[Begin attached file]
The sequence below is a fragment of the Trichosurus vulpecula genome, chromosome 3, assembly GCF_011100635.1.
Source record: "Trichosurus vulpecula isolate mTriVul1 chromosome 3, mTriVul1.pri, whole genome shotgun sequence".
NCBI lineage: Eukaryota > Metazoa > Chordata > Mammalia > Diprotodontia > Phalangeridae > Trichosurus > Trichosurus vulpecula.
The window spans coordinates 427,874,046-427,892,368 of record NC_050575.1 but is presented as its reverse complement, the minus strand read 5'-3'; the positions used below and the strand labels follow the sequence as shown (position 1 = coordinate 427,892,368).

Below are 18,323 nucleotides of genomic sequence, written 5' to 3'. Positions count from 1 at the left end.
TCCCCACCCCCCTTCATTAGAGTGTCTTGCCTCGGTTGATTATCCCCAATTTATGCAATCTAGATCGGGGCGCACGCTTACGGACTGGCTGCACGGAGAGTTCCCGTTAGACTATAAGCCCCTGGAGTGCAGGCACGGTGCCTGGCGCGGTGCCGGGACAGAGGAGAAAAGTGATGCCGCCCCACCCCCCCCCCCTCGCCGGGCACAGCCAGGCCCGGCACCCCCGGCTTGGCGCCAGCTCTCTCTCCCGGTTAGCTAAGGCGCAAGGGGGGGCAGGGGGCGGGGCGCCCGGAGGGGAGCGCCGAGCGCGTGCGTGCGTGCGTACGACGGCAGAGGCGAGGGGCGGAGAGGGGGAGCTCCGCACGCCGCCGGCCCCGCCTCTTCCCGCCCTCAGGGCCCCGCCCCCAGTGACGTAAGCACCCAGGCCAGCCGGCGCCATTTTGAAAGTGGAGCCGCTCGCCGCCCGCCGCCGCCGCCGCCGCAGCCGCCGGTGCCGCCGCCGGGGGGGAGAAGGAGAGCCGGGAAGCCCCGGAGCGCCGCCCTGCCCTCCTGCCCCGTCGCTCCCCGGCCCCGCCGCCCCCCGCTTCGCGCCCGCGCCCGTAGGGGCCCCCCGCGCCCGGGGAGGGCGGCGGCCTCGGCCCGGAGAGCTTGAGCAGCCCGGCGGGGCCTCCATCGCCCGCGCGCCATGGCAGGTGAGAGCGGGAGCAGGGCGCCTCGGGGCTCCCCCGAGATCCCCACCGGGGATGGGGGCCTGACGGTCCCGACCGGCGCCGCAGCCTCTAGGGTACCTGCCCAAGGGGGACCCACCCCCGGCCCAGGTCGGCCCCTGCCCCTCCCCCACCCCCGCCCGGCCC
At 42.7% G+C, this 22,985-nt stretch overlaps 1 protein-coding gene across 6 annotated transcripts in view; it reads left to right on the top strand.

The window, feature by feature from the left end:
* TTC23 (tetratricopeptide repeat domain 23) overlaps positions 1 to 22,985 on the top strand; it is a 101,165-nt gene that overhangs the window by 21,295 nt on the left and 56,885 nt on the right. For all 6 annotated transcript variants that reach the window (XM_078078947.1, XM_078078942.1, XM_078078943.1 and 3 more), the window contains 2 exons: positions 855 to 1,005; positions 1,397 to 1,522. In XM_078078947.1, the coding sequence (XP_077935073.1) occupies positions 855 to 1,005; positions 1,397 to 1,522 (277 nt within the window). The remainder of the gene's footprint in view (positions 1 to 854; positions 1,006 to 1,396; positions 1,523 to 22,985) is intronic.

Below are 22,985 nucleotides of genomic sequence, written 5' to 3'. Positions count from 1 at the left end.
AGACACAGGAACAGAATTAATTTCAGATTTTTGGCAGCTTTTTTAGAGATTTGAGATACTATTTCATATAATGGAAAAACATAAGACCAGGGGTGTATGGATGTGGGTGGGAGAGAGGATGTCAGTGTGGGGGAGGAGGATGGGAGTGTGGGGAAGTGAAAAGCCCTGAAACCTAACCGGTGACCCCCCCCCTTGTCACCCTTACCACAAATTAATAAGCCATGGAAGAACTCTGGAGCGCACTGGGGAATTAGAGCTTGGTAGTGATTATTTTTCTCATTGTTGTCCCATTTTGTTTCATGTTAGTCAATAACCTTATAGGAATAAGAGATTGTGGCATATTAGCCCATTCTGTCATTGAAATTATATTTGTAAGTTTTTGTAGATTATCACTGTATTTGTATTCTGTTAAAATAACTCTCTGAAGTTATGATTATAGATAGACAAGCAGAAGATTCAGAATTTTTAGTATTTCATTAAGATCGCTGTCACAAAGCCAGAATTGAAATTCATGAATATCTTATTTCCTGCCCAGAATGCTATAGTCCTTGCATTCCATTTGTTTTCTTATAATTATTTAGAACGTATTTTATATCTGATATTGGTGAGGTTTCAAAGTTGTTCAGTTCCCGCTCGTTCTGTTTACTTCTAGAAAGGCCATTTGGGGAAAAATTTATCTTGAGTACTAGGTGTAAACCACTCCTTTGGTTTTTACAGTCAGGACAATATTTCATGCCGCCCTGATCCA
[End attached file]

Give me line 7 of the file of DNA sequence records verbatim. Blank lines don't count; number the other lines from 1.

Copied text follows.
At 42.7% G+C, this 22,985-nt stretch overlaps 1 protein-coding gene across 6 annotated transcripts in view; it reads left to right on the top strand.